Anabolic Steroids in Exercising, Athletics, and the Effects on the Human Body Through all of history, athletes have searched for certain “foods” and “potions” to turn their old bodies into more powerful ones. By doing this, many athletes turned to anabolic steroids.
When did these drugs come about, or what is the history behind steroids? The noted history of anabolic steroids being abused drugs began in 1954 among Olympic weight lifters. During
1956, American athletes first marketed Dianabol (Methandrostenolone) in the U.S., which provided a way for use. In the beginning only the “worldclass” athletes that participated in some of the sports that required more strength used them. Athletes and their trainers began to develop high doses with different types of drugs. These athletes and trainers went against scientist’s opinions about the high dosages. Even though some scientists stated that there was no real evidence that steroids even caused muscle growth or caused the athlete to have improved ability. They even warned that the large amounts would lead to serious side effects.
As steroids reputation grew they spread to other sports. The only Olympic sports in which steroids have not been detected are figure skating and women’s field hockey. Throughout the
1970’s and 1980’s anabolic steroids spread beyond the Olympics. In 1983, nineteen athletes were disqualified from the Olympics for steroid abuse. A survey in 1970, showed that five
American universities had at least 15% of college athletic abusers. By the year 1984 20% of college athletes were using steroids (Koziris. 2000). Anabolic steroids or anabolicandrogenic steroids are the synthetic derivatives of the naturally occurring male anabolic hormone testosterone. Both anabolic and androgenic have origins from the Greek: anabolic, meaning, "to build," and androgenic, meaning "masculinizing."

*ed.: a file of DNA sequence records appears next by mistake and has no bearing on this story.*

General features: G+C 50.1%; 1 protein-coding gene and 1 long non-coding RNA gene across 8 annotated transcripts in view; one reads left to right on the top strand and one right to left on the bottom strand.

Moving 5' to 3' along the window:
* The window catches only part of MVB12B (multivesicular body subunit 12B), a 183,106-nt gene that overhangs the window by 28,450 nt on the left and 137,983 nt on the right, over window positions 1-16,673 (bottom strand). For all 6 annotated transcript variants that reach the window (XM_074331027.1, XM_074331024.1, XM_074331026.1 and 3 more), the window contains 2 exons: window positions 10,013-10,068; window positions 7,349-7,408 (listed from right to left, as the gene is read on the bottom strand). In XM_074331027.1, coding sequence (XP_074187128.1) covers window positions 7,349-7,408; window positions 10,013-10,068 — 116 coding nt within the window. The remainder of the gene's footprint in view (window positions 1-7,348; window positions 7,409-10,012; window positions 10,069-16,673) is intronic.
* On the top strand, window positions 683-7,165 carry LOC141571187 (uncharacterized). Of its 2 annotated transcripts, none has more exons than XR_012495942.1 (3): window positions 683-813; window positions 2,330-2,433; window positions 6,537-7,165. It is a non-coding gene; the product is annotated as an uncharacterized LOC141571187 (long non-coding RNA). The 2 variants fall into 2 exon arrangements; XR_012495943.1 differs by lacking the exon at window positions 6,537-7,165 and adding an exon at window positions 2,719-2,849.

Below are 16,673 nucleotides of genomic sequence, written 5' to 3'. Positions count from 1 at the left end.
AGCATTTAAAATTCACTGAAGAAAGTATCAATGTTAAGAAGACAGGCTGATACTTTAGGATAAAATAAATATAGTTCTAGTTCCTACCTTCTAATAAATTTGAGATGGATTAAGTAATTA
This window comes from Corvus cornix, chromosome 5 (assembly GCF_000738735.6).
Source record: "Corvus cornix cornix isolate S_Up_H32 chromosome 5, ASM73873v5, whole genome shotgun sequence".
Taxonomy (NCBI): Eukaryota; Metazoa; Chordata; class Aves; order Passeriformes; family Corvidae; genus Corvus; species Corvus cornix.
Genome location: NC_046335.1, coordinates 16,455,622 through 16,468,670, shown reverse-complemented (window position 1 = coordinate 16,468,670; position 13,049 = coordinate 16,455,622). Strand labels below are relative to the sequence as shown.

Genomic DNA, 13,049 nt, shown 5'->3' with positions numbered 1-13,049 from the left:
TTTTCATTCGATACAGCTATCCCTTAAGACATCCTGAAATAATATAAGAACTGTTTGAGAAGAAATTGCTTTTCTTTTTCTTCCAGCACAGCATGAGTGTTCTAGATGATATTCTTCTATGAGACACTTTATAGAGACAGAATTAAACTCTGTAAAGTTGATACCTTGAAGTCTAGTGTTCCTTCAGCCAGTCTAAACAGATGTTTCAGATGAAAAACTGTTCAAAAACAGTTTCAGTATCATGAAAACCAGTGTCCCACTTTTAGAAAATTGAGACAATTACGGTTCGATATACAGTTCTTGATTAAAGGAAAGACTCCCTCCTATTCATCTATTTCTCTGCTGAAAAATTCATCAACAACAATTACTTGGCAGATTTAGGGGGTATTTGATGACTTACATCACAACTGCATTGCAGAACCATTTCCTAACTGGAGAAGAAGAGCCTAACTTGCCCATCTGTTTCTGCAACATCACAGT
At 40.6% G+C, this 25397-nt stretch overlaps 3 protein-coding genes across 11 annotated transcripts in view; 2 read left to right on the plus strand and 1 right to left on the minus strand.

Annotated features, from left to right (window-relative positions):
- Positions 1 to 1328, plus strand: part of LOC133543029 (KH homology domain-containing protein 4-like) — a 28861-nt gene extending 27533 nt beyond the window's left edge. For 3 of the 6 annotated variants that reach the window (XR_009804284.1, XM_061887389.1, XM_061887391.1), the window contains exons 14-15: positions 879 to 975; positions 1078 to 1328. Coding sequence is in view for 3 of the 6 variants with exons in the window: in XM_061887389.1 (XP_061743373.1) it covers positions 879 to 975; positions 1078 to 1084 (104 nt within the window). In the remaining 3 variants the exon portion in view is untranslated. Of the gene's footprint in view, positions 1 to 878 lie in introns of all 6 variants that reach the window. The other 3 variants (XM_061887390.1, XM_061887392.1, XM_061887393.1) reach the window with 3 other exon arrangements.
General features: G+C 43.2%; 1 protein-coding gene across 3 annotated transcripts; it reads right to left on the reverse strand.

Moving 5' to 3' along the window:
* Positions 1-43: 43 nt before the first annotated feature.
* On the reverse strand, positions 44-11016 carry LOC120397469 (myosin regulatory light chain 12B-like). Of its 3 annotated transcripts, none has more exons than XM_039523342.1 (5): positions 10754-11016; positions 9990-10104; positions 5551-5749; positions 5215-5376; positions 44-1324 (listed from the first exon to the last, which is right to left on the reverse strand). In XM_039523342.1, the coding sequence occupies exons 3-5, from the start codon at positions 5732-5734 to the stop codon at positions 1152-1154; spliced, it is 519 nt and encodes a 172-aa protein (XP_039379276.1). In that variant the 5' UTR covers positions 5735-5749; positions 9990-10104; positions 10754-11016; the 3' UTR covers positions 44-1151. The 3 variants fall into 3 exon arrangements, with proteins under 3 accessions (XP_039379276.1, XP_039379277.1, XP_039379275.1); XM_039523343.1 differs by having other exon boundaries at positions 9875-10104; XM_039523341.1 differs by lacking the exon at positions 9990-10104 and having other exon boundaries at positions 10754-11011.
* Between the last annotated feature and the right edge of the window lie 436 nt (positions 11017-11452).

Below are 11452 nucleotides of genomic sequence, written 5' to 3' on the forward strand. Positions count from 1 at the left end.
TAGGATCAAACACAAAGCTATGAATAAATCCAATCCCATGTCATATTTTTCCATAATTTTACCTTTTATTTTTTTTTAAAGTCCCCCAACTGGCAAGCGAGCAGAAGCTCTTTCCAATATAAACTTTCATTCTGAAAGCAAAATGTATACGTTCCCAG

Testosterone's natural androgenic effects trigger the maturing of the male reproductive system in puberty, including the growth of body hair and the deepening of the voice. The hormone's anabolic effect helps the body retain dietary protein, which aids in the development of muscles. There are many types of steroids with varying degrees of anabolic and androgenic properties; it is the anabolic property of steroids that attracts athletes, primarily to increase muscle mass and strength (Gallaway 73). There should not be a controversy over anabolic steroid use in athletics, nonmedical use of anabolic steroids is illegal and banned by most, if not all, and major sports organizations. Still, some athletes persist in taking them, believing that these substances provide a competitive advantage and by the desire to hopefully look, perform, and feel better, regardless of the dangers. When taking anabolic steroids, it makes the athlete more aggressive, competitive, and fatigue resistant, which enables them to train harder for a longer period of time when the drug is being taken (Katch, Katch, and McArdle 458). Athletes usually take anabolic steroids during the active part of their careers, in a practice called “stacking”, which they take a combined dose of the drug through both oral and injection form. Anabolic steroids frequently are taken in conjunction with a resistance training program and an augmented protein intake
(Embleton and Kennedy 267). The result once again, is improvement in sports that require strength, speed, and power. With all of this talk about better performance and everything. Does taking anabolic steroids really work? In the past, doctors believed that steroids did not really help athletes to gain muscle tissue. The athletes taking steroids only thought this would happen, so they worked harder. It was the focused attitude of the athlete and the physical stimulation of training that produced bodybuilding effects.